Move over, cosmetics companies. The athletic shoes industry wants to be able to give its customers the opportunity to try products in increased reality as well.
A new mobile app from the expanded reality communication company Wannaby, named Wanna Kicks, uses smartphone and tablets to show users which shoes look on their feet from different angles in real time.
The app contains 10 styles of sneakers from Nike, Adidas, New Balance, Puma, Under Armor, Vans, Asics and Belarus-based Lidskie, with most styles offering customers two to four color options that users can exchange directly while watching the digital kicks. When customers sit down on a shoe they like, the app helps them find it directly from the shoemaker's online store.
Wanna Kicks is now available for iPhones and iPads via the App Store, with an Android version coming later in 2019.  Sneakerheads can use this augmented reality app to see how the new kicks look at their feet  Picture of Wannaby / YouTube
Virtual trial experiences are old hat for Wannaby, a company that previously released apps to try nail polish and jewelry. As with the selfie effects that became popular with Snapchat, Wannaby uses machine learning to recognize feet, overlay the 3D content and track motion.
"We use sophisticated 3D geometric algorithms along with neural networks to identify the position of shoes in a space," said Sergey Arkhangelskiy, CEO of Wannaby, in a statement. "These algorithms are the secret sauce of our application and our main innovation. Then we combine it with the information of the rest of the foot to determine which parts of the shoe are sealed."
According to a company chairman, Wannaby uses original 3D design models provided by manufacturers supplemented with photogrammetry to give the models a more realistic structure. The company uses as many as 300 images in different angles and lighting conditions per shoe and combines the image with the 3D model through specialized software.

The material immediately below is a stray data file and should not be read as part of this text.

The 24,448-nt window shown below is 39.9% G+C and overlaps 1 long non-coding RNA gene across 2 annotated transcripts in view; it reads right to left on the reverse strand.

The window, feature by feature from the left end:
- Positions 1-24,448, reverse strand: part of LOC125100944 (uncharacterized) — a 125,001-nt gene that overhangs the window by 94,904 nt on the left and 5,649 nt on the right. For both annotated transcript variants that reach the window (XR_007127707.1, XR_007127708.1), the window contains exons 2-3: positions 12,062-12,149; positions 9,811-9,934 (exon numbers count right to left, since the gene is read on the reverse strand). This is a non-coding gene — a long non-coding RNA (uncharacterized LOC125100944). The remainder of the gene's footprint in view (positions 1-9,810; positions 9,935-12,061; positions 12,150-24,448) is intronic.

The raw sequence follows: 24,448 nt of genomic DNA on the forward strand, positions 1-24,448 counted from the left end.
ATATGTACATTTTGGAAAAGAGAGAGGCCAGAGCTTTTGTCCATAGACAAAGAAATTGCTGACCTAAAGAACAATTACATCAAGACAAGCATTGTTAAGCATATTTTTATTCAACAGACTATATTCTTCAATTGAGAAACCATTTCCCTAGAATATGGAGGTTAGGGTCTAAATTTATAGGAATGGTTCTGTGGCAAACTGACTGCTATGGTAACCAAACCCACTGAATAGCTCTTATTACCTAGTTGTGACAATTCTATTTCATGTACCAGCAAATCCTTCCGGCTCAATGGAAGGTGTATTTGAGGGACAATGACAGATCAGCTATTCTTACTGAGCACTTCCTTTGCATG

"The finishing step is the actual management," says Arkhangelskiy, a former software engineer at Google. "We are dependent on our custom physically based purification engine with extensive support of different materials so that you can tell the difference between rubber sole from the fabric finish on a top of a sneakers."
Just like trying on real shoes, the app works better when users do not wear shoes. For the most part, the virtual shoes look like they are actually food. In my limited testing, the tears stood out constantly, but in subsequent trials the tracking was more accurate. More importantly, the app gave me a good impression of what the shoe would look like on my feet.
So we can now add shoemakers to the list of companies that can ensure increased reality to start trusting consumers about their online purchases. In addition to trying out cosmetics, consumers can now use AR to see which furniture from Ikea and Target fit into their home, how a new Porsche or BMW will look in its driveway and preview electronics and other items from Amazon and Jet.com.
As the technology's potential goes ahead, the scope of AR marketing will be limited only by the fantasies of the sales and marketing groups whose task is to create such sales experiences.
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